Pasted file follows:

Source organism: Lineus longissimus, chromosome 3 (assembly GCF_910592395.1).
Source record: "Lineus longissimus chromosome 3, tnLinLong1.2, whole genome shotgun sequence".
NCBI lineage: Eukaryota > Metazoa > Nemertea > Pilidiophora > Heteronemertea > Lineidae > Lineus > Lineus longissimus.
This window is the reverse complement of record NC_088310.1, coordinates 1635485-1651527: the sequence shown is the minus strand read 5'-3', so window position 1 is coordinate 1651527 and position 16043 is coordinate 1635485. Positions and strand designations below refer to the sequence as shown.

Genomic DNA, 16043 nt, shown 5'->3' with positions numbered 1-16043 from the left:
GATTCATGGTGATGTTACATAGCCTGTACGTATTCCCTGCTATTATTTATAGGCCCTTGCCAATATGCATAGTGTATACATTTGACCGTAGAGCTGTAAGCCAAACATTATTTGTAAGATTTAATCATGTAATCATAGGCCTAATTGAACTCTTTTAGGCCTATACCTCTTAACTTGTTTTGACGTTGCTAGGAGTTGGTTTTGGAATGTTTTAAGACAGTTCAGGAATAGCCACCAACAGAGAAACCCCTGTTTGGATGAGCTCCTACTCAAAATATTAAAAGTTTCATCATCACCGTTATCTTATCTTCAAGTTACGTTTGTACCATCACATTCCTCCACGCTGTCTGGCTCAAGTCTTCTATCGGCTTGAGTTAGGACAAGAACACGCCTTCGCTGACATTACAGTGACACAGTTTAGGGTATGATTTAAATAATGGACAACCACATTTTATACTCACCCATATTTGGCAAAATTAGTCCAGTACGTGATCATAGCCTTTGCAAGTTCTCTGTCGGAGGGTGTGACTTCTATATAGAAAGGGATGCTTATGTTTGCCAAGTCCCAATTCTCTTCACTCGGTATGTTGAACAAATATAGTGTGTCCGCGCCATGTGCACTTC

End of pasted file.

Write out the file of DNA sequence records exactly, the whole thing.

Source organism: Lineus longissimus, chromosome 3 (assembly GCF_910592395.1).
Source record: "Lineus longissimus chromosome 3, tnLinLong1.2, whole genome shotgun sequence".
NCBI lineage: Eukaryota > Metazoa > Nemertea > Pilidiophora > Heteronemertea > Lineidae > Lineus > Lineus longissimus.
This window is the reverse complement of record NC_088310.1, coordinates 1635485-1651527: the sequence shown is the minus strand read 5'-3', so window position 1 is coordinate 1651527 and position 16043 is coordinate 1635485. Positions and strand designations below refer to the sequence as shown.

Genomic DNA, 16043 nt, shown 5'->3' with positions numbered 1-16043 from the left:
GATTCATGGTGATGTTACATAGCCTGTACGTATTCCCTGCTATTATTTATAGGCCCTTGCCAATATGCATAGTGTATACATTTGACCGTAGAGCTGTAAGCCAAACATTATTTGTAAGATTTAATCATGTAATCATAGGCCTAATTGAACTCTTTTAGGCCTATACCTCTTAACTTGTTTTGACGTTGCTAGGAGTTGGTTTTGGAATGTTTTAAGACAGTTCAGGAATAGCCACCAACAGAGAAACCCCTGTTTGGATGAGCTCCTACTCAAAATATTAAAAGTTTCATCATCACCGTTATCTTATCTTCAAGTTACGTTTGTACCATCACATTCCTCCACGCTGTCTGGCTCAAGTCTTCTATCGGCTTGAGTTAGGACAAGAACACGCCTTCGCTGACATTACAGTGACACAGTTTAGGGTATGATTTAAATAATGGACAACCACATTTTATACTCACCCATATTTGGCAAAATTAGTCCAGTACGTGATCATAGCCTTTGCAAGTTCTCTGTCGGAGGGTGTGACTTCTATATAGAAAGGGATGCTTATGTTTGCCAAGTCCCAATTCTCTTCACTCGGTATGTTGAACAAATATAGTGTGTCCGCGCCATGTGCACTTC